Cox vs AT&T internet: How do data caps work?

Both companies have fairly limited data caps. You can expect 1 TB of monthly data limits from AT&T and 1.25 TB of monthly data limits from Cox. 

Both companies have an identical overage structure, providing you $10 per every 50 GB of excess data. The data overage cost limits at $100, meaning you would have to go over by 500 GB to get a maximum penalty. 

Cox does better regarding its data caps, allowing a one time overage fee exemption. This kind offering gives you the opportunity to correct mistakes or reduce your usage. 

AT&T vs Cox internet: Which has better customer service?

It’s easy to say that most customers dislike their internet service provider. Much of this comes from unlimited phone trees, customer service problems, and widespread outages. 

When you keep this in mind, AT&T is the exception to this rule. Almost 70% of AT&T customers are happy with their internet service. Cox is behind at about 61%. 

This comparison of customer ratings mainly comes down to clarity of pricing and reliability.

AT&T’s primary advantage from having consistent pricing is the lack of sticker shock after an increase. Many internet companies, Cox included, suffer from someone suddenly seeing an increase to their bill. Even with proper notification systems, this change can be frustrating.

When AT&T doesn’t provide the notice (because they don’t increase the bill), customers don’t have that experience. It’s something that many internet providers can learn from. 

Most of AT&T’s lower customer service responses come from underserved areas. These areas have lower populations, which Cox conveniently does better with serving. 

AT&T vs Cox: Which internet provider has more availability?

When comparing the availability of AT&T and Cox, AT&T has a more widespread service. This focuses on the number of states, with AT&T serving 23 while Cox serves 19. 

AT&T Fiber internet plans have less availability than Cox fiber plans. Cox offers faster speeds in a more widespread area. Both focus their offering on the eastern United States. 

How do I find AT&T or Cox internet near me?

If you want to find a specific internet service provider near you, it’s best to start with a tool that can compare them. This tool is the Internet Advisor “Find a Provider” tool.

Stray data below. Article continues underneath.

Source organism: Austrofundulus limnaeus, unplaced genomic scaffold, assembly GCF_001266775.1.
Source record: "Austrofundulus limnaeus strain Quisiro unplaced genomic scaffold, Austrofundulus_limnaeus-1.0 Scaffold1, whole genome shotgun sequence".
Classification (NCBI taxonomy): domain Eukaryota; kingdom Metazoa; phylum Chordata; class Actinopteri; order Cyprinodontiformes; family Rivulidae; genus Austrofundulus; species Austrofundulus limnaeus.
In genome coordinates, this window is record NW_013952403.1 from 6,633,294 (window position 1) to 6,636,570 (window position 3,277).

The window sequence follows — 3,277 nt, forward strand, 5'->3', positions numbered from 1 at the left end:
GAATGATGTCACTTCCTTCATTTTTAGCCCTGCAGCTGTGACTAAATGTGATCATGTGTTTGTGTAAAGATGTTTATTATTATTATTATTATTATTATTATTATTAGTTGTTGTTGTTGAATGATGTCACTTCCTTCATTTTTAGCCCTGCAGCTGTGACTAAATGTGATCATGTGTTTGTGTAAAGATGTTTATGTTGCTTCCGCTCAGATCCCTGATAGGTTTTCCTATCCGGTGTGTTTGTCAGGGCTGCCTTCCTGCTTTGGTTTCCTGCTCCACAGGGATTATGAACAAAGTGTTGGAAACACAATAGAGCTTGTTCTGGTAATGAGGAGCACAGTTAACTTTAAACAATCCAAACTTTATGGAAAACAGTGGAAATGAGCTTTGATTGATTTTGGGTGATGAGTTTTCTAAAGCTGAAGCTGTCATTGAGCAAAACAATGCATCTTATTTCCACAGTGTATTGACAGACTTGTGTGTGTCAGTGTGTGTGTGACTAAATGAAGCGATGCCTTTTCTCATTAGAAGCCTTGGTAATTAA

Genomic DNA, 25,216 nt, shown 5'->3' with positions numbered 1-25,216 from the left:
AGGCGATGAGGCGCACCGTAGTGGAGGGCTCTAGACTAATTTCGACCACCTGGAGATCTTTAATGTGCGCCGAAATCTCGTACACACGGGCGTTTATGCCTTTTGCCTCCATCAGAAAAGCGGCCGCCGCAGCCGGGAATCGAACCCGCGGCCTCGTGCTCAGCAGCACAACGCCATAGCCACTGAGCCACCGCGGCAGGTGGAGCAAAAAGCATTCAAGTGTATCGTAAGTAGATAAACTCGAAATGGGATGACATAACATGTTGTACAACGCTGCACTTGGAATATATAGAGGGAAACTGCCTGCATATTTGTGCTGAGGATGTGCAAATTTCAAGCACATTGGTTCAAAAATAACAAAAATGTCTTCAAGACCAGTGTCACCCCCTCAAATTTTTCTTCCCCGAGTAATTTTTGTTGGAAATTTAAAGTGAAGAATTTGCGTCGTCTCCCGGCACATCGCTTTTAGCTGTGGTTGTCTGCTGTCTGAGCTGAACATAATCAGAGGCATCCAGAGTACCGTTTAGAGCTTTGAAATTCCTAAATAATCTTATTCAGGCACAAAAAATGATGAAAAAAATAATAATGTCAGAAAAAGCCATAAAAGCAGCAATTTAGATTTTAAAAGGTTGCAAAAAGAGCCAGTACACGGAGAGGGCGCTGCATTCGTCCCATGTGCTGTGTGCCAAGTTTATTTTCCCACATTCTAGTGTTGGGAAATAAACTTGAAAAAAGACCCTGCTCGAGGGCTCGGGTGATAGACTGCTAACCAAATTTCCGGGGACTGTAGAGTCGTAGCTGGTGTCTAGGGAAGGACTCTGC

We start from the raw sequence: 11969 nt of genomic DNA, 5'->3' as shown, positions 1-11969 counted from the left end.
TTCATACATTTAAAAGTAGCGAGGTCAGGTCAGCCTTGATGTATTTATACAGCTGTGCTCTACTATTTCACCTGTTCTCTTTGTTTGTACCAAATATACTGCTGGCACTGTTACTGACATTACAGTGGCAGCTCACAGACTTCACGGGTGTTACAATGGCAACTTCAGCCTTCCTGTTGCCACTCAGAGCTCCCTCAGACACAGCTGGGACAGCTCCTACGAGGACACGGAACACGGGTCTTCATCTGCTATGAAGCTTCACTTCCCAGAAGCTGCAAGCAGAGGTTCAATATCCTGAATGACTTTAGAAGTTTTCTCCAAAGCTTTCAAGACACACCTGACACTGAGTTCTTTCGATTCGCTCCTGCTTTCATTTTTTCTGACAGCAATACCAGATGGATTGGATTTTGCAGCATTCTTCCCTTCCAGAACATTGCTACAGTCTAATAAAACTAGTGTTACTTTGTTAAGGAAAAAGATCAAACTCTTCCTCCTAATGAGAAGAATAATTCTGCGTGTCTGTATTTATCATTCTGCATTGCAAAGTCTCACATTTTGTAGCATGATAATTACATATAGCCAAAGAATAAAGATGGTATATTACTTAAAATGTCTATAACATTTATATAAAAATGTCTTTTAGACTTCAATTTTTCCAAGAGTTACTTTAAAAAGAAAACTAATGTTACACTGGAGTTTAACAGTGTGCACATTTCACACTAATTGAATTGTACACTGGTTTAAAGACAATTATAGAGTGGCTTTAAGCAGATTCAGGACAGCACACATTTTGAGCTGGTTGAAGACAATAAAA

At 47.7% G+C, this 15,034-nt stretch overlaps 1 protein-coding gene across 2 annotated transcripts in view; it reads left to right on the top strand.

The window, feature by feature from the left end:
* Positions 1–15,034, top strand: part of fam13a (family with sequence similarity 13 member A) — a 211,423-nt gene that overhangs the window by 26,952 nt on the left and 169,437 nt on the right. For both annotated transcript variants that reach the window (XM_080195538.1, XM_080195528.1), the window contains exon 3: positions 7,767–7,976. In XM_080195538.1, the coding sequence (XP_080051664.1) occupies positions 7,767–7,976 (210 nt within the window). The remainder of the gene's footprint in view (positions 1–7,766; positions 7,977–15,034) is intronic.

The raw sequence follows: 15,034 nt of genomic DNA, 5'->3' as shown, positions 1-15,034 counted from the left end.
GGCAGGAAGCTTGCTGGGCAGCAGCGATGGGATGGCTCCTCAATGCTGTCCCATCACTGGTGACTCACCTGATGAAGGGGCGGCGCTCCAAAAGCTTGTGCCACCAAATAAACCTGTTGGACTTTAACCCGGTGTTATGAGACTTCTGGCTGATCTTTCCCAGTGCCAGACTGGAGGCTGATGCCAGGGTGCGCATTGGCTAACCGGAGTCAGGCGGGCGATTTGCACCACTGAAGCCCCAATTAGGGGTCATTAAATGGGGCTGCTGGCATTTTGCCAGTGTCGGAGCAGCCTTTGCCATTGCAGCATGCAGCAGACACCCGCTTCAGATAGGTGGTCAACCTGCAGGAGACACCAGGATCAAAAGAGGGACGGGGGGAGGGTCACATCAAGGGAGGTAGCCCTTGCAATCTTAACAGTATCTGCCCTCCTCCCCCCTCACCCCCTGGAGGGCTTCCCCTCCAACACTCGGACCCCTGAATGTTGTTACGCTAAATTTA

To use the tool, all you need to start is your zip code. Using this zip code, the tool finds known providers in your area. You can click on the ‘check availability’ button, enter your address, and find out whether they offer services near your address with no effort. 

The tool also provides you all the contact information you need on-screen. This way, you don’t have to browse 17 different websites to find what you need, you just need one. 

To find out more about each provider, check out our service pages:

Compare AT&T Fiber plans near me.

Compare AT&T Preferred Dealer plans near me. (non-fiber plans)

Compare Cox Communications plans near me.

Wrap up - Is AT&T better than Cox?

Simply put: AT&T Fiber beats Cox overall, but the AT&T non-fiber options are weaker than what Cox offers. Regarding internet plans, availability will determine your choice.

AT&T Fiber is available in only a few select locations. If you can get it, it is cheaper and more reliable than what Cox has available. AT&T’s slower plans don’t boast the same bonus.

If you live in suburbs, Cox might be your better internet choice. So be sure to look at the availability of both to see your best internet option.

InternetAdvisor Team

We are passionate about aggregating large, accurate data sets and providing it all to our users in an easy-to-use format. Simply put, shopping is easier for the consumer when he/she knows all available options. We are not beholden to any single provider and therefore are dedicated to transparency and giving you unbiased information on all providers.

Follow us on Twitter: @InternetAdvisor